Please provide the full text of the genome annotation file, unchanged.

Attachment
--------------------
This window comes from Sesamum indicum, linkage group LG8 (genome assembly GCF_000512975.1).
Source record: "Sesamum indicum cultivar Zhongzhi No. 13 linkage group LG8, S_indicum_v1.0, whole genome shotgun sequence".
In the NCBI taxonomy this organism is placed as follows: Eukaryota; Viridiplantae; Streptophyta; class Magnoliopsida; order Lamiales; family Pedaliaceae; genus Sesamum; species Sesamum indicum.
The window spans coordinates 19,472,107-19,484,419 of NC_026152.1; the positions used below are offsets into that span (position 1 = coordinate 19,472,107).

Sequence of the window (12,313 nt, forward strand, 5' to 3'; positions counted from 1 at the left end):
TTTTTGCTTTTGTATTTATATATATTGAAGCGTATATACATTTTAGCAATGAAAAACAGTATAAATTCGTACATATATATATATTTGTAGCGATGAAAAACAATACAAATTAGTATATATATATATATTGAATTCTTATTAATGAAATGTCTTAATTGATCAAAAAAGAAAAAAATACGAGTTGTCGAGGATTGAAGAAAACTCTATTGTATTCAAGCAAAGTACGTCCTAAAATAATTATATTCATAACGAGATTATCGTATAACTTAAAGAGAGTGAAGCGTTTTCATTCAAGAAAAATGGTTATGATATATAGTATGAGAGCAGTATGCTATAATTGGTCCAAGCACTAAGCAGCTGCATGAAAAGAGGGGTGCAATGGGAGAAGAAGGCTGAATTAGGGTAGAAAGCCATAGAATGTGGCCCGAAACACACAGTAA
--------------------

This window comes from Sesamum indicum, linkage group LG8 (genome assembly GCF_000512975.1).
Source record: "Sesamum indicum cultivar Zhongzhi No. 13 linkage group LG8, S_indicum_v1.0, whole genome shotgun sequence".
In the NCBI taxonomy this organism is placed as follows: Eukaryota; Viridiplantae; Streptophyta; class Magnoliopsida; order Lamiales; family Pedaliaceae; genus Sesamum; species Sesamum indicum.
The window spans coordinates 19,472,107-19,484,419 of NC_026152.1; the positions used below are offsets into that span (position 1 = coordinate 19,472,107).

Sequence of the window (12,313 nt, forward strand, 5' to 3'; positions counted from 1 at the left end):
TTTTTGCTTTTGTATTTATATATATTGAAGCGTATATACATTTTAGCAATGAAAAACAGTATAAATTCGTACATATATATATATTTGTAGCGATGAAAAACAATACAAATTAGTATATATATATATATTGAATTCTTATTAATGAAATGTCTTAATTGATCAAAAAAGAAAAAAATACGAGTTGTCGAGGATTGAAGAAAACTCTATTGTATTCAAGCAAAGTACGTCCTAAAATAATTATATTCATAACGAGATTATCGTATAACTTAAAGAGAGTGAAGCGTTTTCATTCAAGAAAAATGGTTATGATATATAGTATGAGAGCAGTATGCTATAATTGGTCCAAGCACTAAGCAGCTGCATGAAAAGAGGGGTGCAATGGGAGAAGAAGGCTGAATTAGGGTAGAAAGCCATAGAATGTGGCCCGAAACACACAGTAA